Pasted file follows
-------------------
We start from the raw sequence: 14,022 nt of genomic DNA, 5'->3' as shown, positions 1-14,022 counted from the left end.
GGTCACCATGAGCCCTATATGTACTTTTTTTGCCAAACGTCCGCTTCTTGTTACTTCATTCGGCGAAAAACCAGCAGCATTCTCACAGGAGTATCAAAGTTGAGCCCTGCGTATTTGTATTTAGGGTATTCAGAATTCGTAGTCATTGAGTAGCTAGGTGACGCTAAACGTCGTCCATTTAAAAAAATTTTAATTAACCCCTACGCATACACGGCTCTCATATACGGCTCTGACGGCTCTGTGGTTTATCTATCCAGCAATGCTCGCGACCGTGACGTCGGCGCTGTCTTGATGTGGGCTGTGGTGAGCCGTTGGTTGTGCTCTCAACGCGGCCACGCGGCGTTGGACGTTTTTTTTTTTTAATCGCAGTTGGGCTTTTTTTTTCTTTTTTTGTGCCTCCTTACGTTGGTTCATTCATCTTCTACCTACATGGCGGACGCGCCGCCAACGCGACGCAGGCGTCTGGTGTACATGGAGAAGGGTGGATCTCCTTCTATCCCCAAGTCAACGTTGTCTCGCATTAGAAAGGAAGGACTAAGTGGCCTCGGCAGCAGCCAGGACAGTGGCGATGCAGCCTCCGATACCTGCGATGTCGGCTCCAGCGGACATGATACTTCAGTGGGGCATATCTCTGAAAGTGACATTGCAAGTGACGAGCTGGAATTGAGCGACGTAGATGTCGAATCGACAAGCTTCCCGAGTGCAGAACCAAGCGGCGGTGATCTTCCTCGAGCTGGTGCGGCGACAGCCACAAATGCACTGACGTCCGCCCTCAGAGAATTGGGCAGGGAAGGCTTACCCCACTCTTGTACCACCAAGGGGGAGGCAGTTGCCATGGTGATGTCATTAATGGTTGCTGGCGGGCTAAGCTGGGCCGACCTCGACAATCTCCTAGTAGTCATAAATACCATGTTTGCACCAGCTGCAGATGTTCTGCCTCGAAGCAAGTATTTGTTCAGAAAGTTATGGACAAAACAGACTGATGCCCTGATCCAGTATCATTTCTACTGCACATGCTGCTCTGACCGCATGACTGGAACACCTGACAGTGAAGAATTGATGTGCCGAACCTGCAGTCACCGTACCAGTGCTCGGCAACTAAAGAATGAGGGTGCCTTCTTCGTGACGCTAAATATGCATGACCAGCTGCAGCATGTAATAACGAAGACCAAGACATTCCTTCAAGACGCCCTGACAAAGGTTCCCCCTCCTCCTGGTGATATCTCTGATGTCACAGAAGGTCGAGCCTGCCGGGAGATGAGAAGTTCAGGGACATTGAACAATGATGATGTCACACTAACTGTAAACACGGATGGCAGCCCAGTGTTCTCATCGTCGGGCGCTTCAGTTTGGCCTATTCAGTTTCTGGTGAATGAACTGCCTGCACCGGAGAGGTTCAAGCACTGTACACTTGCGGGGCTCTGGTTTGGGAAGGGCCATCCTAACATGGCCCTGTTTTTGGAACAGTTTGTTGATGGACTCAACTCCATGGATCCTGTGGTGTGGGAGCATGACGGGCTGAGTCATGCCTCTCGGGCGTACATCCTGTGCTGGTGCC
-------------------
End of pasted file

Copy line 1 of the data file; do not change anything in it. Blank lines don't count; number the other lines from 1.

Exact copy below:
We start from the raw sequence: 14,022 nt of genomic DNA, 5'->3' as shown, positions 1-14,022 counted from the left end.